Bunny Link

Finally, who couldn't love a game that reveals the brave hero of Hyrule's deepest, most innermost self is… a pink, fluffy bunny? 

Interesting facts about A Link to the Past

A link to the future

Nintendo's recent deep-dives into Zelda's arcane history has brought some interesting facts to light, but perhaps none are quite so fascinating as the fact that Nintendo originally planned for the dual worlds of A Link to the Past to span time rather than dimensions: The Dark World would have been a futuristic place, not a shadowy reflection of the Light World. Part of those early designs involved Princess Zelda wearing skimpy, Buck Rogers-esque sci-fi armor. Weird. The time-travel element resurfaced in Ocarina of Time, of course, and hints of lost futuristic civilizations have become a bedrock of the franchise ever since Twilight Princess embraced them in a big way.

Rendering error

The iconic opening screen of A Link to the Past, in which a trio of 3D Triforces converges in the center of the screen while tumbling through the air, made for a pretty cool visual effect on Super NES in the days before Star Fox made polygons seem like no big deal. Interestingly, the Triforces tend to give emulators fits, often animating at the wrong speed, so many people who have never played an official release of the game will probably be a little startled by the fact that they move correctly on Super NES mini.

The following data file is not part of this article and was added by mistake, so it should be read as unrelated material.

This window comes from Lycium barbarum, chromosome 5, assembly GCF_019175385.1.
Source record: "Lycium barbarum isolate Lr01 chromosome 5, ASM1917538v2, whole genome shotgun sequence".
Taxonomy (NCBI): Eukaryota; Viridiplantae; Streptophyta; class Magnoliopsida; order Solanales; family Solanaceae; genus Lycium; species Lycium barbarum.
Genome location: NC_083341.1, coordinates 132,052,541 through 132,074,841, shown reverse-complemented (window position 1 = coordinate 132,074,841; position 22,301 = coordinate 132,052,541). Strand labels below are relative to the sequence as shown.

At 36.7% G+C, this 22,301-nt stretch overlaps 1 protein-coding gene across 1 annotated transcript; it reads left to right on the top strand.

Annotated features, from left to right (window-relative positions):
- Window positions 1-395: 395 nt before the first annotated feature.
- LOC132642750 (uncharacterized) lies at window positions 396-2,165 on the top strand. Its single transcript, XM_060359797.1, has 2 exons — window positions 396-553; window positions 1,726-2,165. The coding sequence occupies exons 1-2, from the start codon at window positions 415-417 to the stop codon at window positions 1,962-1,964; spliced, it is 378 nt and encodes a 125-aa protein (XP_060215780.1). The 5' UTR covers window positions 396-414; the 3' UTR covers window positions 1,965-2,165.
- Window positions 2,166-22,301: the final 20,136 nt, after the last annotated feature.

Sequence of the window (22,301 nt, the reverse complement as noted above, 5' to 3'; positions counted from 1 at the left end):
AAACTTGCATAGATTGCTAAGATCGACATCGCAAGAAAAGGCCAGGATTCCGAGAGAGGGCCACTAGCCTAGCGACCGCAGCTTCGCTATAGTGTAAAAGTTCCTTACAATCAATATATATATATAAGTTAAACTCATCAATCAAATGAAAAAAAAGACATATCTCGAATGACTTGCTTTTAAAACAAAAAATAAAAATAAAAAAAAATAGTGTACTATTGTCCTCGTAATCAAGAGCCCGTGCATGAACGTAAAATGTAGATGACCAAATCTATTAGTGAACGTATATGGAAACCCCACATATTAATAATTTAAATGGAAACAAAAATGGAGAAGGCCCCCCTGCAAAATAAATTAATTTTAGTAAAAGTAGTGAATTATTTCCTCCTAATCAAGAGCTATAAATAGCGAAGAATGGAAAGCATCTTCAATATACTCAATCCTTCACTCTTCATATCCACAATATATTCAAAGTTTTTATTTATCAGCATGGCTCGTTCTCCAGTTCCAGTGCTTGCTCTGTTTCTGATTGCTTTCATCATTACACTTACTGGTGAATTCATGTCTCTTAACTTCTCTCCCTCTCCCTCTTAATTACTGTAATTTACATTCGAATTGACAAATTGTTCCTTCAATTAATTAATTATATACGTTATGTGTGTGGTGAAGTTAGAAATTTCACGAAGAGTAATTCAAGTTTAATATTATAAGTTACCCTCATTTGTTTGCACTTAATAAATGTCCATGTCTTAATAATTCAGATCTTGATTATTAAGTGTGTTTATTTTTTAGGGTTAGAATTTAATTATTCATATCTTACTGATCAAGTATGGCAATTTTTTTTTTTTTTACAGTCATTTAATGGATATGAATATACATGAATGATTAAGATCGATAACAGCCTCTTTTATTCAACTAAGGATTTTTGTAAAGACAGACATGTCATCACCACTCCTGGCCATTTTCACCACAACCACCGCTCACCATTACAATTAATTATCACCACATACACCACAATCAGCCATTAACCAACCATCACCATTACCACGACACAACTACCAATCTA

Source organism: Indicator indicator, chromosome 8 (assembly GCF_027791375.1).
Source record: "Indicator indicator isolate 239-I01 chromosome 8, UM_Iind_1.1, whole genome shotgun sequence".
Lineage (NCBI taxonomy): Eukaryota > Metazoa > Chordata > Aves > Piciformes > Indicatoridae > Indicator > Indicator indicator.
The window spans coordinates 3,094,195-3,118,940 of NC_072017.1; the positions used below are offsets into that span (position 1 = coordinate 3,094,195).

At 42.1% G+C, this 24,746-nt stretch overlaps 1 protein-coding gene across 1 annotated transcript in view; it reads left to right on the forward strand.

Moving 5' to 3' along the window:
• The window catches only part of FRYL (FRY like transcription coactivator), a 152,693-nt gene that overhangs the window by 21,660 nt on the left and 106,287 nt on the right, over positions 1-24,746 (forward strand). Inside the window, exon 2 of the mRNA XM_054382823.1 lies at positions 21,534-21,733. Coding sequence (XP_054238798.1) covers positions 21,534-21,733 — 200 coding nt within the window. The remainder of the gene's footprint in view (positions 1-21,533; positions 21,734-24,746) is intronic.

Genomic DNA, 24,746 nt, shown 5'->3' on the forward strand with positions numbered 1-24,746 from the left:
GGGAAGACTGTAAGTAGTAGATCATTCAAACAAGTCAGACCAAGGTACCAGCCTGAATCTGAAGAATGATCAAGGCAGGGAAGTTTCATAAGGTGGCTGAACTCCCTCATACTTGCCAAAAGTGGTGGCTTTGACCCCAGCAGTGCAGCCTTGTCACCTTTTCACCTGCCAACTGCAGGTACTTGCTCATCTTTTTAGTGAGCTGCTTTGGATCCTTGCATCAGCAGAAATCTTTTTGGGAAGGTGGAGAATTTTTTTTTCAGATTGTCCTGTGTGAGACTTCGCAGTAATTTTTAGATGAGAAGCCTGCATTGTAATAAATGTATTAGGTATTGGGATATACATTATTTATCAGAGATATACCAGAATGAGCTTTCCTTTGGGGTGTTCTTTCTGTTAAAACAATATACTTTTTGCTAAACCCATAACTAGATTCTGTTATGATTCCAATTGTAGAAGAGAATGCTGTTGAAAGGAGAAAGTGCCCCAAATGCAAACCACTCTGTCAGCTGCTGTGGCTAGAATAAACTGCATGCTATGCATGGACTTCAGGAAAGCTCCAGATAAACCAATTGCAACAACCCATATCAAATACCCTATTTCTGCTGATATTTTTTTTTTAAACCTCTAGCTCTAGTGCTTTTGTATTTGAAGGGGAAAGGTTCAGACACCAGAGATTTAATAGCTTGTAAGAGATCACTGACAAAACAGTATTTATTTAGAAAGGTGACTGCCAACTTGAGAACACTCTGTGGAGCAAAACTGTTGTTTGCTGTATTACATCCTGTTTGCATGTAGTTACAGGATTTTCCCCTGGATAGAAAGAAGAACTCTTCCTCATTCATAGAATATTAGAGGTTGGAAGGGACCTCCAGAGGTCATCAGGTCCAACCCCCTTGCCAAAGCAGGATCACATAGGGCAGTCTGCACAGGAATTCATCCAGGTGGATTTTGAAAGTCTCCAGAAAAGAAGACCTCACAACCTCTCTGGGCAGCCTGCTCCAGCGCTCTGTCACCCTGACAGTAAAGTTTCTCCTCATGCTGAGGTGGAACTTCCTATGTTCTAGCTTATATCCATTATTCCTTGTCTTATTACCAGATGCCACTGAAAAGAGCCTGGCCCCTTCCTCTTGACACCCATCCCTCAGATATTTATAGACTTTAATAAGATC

A link between generations

The best thing about experiencing A Link to the Past for the first time here in 2017 is that you can immediately follow it up with an excellent sequel. A Link Between Worlds for 3DS revisits the world — well, worlds — of A Link to the Past with some interesting plot twists. It's also one of the most highly rated Zelda games of all time (though its relatively close proximity to Breath of the Wild has sucked away some of its oxygen). 

Top secret room

A fellow named Chris Houlihan won a Nintendo Power contest to have his name inserted into a future Zelda game, and Nintendo of America made good on their agreement… sort of. In the U.S. localization, a secret room that can only be reached by making use of glitches was turned into "Chris's room" — something never mentioned in the Japanese text. Future releases of A Link to the Past removed Houlihan's name. Some legacies were never meant to be.

Sho' nuff

For more than a year following the launch of A Link to the Past, Nintendo Power ran a serialized comic based on the game, drawn by the legendary manga creator Shotaro Ishinomori, whose works include the series Cyborg 009. That's kind of a big deal. It would be like Jack Kirby drawing a comic adaptation of God of War, or something. It's a pretty fun comic series, too, in a fast-paced adventure manga (that takes great liberties with the source material's canon) sort of way. And, happily, Dark Horse Comics compiled the entire series about a year ago, so you should be able to track down a copy easily at your favorite book store.

Some images courtesy VG Museum